Stern announced that they will release a Mandalorian pinball machine. This is interesting because both tables from Zen and Stern were in development concurrently.
We start by comparing Zen’s table first and describe the pros and cons for you to consider. Then it is time to take a look at Stern’s version and talk through what Zen could learn from the way Stern builds a world under glass.
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03:00 - Zen’s The Mandalorian table shot layout
In this section, Chris and I talk through the shots available to you and a few top-level ideas about what feels lacking.
19:45 - Zen’s inspiration for the Mandalorian
There is a lot of Bally’s The Twilight Zone in this table: both in layout and sheer brutality.
Slingshots are death, the center lane is dicing with death, even certain catches are death. Make sure you keep those kickbacks lit or learn to do some live catches.
You know it’s hard when you can barely get up to the third mode.
Keep this brutality up in the table design, Zen. It’s fantastic!
28:50 - What could Zen improve with the Mandalorian
When this game was released, I was surprised to see the monochrome DMD featuring on the tables.
There is also a distinct lack of chrome showing on the Razorcrest.
The other thing that is really missing is lights and flashers. There are no real bright light sources on this table, and it, therefore, looks a bit flat in its presentation. This table really needs more chrome, more bling, and more light shows.
Let’s hope we see a texture bump and light show revamp before releasing on Pinball FX later in the year.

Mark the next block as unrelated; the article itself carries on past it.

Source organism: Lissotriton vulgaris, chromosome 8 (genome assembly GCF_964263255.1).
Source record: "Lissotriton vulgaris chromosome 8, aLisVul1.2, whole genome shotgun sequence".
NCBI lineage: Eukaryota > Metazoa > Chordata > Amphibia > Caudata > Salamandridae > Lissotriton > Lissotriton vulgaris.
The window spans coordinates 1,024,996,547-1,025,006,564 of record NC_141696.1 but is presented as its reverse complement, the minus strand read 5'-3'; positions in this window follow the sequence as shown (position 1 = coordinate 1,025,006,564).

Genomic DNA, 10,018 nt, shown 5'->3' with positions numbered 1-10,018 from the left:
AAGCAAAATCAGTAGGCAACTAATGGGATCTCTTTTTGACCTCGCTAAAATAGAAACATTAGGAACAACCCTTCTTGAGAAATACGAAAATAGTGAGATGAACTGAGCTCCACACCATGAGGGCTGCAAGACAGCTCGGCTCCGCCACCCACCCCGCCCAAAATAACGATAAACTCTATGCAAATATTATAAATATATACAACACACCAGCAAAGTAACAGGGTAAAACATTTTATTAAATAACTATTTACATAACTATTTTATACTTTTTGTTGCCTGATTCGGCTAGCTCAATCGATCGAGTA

I also hope that Zen starts to treat their table code like Stern does with their game code. Make the tables evolve and grow over time, so they become fully fleshed out and deep in their rulesets.
36:00 - Mando vs Mando
Many of the suggestions we have to offer for Zen seem to be addressed in Stern’s take on the franchise.
There are plenty of lights and bright graphics on the table, and a fantastic light show is implemented on the table.
In the YouTube video, we make a side-by-side comparison between Zen and Stern and check the feature comparison.
We also noted a distinct difference in the characters featured on the playfield, which we discuss in the context of vetoes and brand control.
The way the missions play out across the tables is quite unique. Zen seems to be leaning into a guided story mode, whereas Stern is all about letting you choose how to progress through the game.
51:00 - Closing thoughts
We summarise what we think Zen could take from Stern:
Maybe ditch the cardboard cutouts and put in 3D models: bash toys.
And a note from Chris for the fan cave: a branded clock!
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